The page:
Drunken Sailors

Sailors have and had a reputaion for drinking.  In 1876 he captained the ship Uruguay from London to Tunis, taking in Odessa and other ports along the Mediterranean and Black Sea.

The voyage would take a month or so, required that the crew had daily allowances of certain foods to keep them at an optimum level of health, as daily nutritional of vitamins and mineral requirements were not known back then but they did have some idea of nutritional deficiency. Lemon and Lime were taken by all seafarers to prevent scurvy, which occurred when there was a long term deficiency of vitamin C. Along with a table of provisions, merchant ships governing body, the Board of Trades had a list of rules for seafarers. One of the strict rules stipulated by the Board of Trade was sobriety, appearing in the first sentence of the rules and regulations as such;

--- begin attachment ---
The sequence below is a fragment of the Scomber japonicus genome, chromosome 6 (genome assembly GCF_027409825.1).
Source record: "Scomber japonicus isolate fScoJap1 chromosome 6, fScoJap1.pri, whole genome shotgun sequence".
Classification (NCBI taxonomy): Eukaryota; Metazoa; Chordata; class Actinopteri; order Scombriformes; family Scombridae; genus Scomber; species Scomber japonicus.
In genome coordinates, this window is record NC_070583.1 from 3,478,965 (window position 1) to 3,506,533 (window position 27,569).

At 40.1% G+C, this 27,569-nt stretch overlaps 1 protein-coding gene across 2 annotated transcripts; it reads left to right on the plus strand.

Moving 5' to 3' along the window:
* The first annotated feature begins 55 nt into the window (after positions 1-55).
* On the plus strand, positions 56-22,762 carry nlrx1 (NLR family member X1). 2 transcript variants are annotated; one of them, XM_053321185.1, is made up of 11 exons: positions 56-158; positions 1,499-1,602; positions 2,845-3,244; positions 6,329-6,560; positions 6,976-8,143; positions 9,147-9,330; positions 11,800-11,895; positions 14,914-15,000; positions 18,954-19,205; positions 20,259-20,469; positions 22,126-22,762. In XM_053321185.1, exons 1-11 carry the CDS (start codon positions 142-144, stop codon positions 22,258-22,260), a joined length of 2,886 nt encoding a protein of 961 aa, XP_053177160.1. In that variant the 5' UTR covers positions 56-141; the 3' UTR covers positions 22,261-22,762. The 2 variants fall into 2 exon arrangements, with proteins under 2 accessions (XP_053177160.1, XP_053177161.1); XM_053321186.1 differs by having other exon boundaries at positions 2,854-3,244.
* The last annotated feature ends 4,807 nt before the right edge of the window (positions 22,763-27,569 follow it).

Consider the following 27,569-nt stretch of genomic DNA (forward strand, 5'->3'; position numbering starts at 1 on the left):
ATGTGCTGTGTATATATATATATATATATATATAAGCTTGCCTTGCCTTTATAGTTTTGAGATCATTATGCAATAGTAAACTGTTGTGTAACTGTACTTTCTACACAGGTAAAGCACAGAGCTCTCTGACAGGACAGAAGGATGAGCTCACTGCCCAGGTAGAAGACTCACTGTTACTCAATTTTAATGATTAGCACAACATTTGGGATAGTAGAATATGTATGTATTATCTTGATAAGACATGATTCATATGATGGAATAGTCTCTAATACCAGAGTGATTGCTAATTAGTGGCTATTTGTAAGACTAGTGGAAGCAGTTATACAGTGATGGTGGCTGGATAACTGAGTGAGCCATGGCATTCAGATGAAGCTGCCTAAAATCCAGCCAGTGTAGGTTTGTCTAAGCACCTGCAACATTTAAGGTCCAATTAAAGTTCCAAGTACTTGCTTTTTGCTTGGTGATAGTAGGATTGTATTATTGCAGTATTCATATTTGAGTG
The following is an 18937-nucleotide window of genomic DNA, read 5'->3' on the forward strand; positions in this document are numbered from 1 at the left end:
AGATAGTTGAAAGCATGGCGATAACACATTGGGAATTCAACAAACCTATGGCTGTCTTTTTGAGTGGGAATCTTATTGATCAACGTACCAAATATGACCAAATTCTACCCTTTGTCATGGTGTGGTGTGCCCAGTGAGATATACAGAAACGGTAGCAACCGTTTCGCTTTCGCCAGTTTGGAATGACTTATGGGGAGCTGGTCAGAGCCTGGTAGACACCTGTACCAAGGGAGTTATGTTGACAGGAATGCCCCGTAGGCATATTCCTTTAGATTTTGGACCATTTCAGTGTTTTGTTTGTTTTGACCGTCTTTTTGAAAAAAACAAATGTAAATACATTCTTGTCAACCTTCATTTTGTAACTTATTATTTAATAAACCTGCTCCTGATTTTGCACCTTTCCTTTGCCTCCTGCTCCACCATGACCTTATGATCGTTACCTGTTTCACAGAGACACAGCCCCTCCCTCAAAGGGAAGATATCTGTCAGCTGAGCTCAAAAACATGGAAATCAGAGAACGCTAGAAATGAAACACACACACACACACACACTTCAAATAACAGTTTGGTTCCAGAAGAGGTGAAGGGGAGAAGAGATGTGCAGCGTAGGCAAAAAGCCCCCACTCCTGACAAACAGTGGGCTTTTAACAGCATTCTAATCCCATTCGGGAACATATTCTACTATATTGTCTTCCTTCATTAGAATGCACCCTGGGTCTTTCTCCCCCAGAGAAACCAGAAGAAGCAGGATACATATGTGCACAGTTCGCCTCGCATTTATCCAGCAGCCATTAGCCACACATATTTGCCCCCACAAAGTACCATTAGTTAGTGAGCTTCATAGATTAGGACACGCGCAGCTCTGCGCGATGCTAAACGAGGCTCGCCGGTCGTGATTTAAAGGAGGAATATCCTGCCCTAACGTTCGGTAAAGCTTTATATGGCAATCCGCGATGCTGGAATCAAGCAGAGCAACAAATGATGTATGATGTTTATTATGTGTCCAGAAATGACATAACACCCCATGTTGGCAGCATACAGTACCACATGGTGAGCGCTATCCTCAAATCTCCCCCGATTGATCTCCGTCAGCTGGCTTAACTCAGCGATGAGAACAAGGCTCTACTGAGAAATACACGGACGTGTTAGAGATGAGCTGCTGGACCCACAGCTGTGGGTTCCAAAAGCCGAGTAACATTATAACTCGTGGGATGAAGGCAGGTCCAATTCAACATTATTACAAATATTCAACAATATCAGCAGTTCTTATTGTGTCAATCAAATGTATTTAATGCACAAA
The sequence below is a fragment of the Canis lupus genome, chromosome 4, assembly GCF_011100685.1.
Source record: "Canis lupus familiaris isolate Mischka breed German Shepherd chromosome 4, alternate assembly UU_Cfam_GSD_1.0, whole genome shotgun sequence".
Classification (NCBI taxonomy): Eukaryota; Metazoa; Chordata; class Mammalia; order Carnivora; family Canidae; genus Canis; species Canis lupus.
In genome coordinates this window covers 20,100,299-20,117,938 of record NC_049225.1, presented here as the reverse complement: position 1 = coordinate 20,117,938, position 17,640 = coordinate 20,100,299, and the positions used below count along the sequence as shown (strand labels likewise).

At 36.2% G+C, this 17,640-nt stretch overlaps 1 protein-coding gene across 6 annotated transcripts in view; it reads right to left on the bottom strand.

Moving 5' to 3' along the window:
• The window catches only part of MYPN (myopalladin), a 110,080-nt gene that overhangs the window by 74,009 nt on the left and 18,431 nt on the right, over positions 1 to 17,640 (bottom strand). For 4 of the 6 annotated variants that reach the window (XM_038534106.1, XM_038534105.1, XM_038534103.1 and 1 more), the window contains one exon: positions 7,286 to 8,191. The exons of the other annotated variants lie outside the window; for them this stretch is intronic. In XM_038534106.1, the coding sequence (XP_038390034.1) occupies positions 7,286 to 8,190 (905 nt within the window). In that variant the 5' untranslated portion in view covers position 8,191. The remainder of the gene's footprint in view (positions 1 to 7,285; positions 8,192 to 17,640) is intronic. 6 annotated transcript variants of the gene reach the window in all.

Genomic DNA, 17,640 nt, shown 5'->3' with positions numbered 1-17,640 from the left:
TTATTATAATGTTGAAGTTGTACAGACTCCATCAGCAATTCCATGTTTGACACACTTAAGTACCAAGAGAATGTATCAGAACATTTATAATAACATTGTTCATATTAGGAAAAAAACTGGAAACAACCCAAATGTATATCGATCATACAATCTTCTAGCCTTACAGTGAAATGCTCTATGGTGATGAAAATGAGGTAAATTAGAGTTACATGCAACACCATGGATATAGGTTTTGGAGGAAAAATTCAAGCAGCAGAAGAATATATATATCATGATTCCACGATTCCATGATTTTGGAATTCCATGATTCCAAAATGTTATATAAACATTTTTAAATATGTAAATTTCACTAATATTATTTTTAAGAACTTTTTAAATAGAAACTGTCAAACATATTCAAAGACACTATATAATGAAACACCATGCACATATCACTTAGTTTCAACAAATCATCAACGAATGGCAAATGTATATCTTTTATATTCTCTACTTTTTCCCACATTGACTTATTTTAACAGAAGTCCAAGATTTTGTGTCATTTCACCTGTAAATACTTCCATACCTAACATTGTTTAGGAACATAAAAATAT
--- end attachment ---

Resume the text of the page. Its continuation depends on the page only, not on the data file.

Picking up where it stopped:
And the Crew agree to conduct themselves in an orderly, faithful honest, and sober manner, and to be at all time diligent in their respective Duties, and to be obedient to the lawful Command of the said Master…Captain Weddall

Captain Weddall took the sobriety rule very seriously, perhaps sailors really did live up to their “drunken” reputation! He even stipulated it in the Account and Agreement of Crew, stating it clearly in the Seale of Provisions for the Crew “No Spirits Allowed”.


Admiral William Henry Smyth’s 1865 Sailor’s Word-book – an alphabetical digest of nautical terms